Education

The prostate is a gland found in males that is part of the genitourinary system (that also includes the bladder, kidney and testis). It is located in the pelvis, just below and behind the bladder, and just in front of the rectum. The prostate is located at the “neck” of the bladder, where it funnels down and becomes the urethra, which runs through the prostate. The prostate is a single gland, but it does have a right and left side, or lobe. The prostate tissue is surrounded by a thin rhine, or capsule.

The purpose of the prostate is to aid in making the seminal fluids which, during ejaculation, are used to move the sperm out of the body. Two glands, called seminal vesicles, also contribute to the ejaculate. The seminal vesicles are also attached to the prostate from above, and lie behind the bladder.

As men get older, the prostate can enlarge. This is a benign occurrence, often called BPH, or benign prostatic hypertrophy. Since the urethra runs through the prostate, BPH can sometimes cause the prostate tissue to bulge into the urethra, causing some urinary symptoms such as a weak stream or nighttime frequency.

For reasons not entirely known, something in the normal cells of the prostate goes awry, and the normal activity of a prostate cell changes. It loses its ability to know when to stop growing, and becomes malignant, a prostate cancer cell. Prostate cancer cells grow at first within the confines of the prostate itself. Sometimes the cells are in only one particular area of the prostate, and sometimes they may be in several locations (“zones”), or lobes. Prostate cancer can grow locally and pierce the capsule of the prostate toward the neighboring per-prostatic area or into the seminal vesicles. Eventually spread further away from the prostate gland itself (metastasis) can occur, typically to the lymph nodes in the pelvis, or to the bones.

Information for this section was graciously provided by the physicians and staff of Advanced Radiation Centers of New York. For further information on prostate cancer, please visit the ARC website.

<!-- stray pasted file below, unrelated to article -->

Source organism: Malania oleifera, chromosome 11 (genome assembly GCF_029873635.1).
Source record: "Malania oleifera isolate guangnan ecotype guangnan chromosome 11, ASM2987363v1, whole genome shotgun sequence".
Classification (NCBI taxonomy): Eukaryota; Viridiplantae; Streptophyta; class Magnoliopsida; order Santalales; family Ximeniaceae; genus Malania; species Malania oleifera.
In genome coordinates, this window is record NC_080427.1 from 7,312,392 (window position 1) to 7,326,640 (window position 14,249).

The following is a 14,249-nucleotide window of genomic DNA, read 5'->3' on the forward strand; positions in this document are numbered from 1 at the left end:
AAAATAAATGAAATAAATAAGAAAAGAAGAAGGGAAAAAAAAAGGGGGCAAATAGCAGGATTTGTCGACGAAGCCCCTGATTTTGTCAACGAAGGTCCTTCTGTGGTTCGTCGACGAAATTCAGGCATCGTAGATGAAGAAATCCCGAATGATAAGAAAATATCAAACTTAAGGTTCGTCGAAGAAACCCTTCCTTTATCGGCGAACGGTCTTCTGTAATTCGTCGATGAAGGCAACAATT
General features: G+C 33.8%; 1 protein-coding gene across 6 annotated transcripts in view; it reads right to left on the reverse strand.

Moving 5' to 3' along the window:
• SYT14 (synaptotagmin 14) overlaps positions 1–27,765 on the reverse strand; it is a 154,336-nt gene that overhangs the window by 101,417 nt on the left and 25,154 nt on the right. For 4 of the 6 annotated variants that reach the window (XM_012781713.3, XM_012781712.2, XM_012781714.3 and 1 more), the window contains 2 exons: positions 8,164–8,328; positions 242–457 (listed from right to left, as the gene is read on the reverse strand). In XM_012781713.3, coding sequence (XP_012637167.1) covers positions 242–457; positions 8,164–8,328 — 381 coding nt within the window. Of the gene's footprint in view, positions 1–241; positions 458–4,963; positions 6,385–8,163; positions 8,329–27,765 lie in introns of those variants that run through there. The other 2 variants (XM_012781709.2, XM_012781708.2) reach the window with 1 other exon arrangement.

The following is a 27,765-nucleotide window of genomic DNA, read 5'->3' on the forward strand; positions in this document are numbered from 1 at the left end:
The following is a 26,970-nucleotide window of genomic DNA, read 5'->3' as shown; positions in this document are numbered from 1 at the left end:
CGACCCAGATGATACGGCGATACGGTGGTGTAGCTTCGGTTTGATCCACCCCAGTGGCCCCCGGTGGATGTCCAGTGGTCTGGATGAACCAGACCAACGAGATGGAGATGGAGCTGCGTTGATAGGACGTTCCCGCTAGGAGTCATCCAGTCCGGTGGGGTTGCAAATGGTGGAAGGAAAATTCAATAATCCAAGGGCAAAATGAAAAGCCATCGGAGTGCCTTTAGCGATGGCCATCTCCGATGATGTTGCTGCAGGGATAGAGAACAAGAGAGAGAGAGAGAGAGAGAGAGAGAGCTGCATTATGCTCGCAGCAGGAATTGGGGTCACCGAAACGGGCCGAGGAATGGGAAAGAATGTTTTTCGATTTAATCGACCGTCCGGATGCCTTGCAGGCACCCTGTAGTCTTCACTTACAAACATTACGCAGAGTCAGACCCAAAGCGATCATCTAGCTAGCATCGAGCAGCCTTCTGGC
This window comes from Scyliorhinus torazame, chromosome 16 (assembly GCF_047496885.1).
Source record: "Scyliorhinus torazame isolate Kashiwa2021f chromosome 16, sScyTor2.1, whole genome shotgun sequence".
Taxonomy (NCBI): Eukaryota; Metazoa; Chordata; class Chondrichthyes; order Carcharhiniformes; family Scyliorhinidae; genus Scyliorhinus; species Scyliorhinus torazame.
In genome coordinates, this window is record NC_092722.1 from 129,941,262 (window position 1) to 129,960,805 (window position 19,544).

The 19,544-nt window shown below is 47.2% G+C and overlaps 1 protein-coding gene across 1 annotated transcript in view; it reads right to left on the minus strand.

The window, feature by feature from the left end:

There is not yet one “magic pill” that can prevent prostate cancer. One study looked at the use of a drug called finesteride which was given to men to see if it prevented them from developing prostate cancer. The results of this study did show that the men who took this drug versus placebo had a lower risk of developing prostate cancer, however, those that did develop cancer and that were taking finesteride were found to have a more aggressive form of prostate cancer. The results of this study are somewhat controversial however, and further research is needed before this drug or others can be recommended in the prevention of prostate cancer.

Another study called the SELECT trial randomized men to take Vitamin E and/or Selenium, to see if this supplements might decrease the incidence of cancer. The results of this trial ended early and were reported in December, 2008 – showing that neither Zinc or Selenium were able to reduce the incidence of getting prostate cancer. Click here to read the report by the NCI.

So apart from outright preventing prostate cancer, what can be done then? Clearly, the most important thing that you can do to increase the chance of cure is to ensure early detection of the disease.

Although much speculation about diet has been made, including the benefits of Lycopene found in tomatoes and Saw Palmetto, a natural herb, there is conflicting data on even these two substances.

Information for this section was graciously provided by the physicians and staff of Advanced Radiation Centers of New York. For further information on prostate cancer, please visit the ARC website.

There is no one or clear reason why someone gets prostate cancer. There are also very few risk factors for getting it. The one that is most widely known is a family history, or genetic predisposition. However, most men who are diagnosed with prostate cancer have no family history at all. In addition, African American men have a higher risk over Caucasian American men in developing prostate cancer, and African American men of Caribbean descent have an even higher risk, while various other nationalities and races have lower risks.

Information for this section was graciously provided by the physicians and staff of Advanced Radiation Centers of New York. For further information on prostate cancer, please visit the ARC website.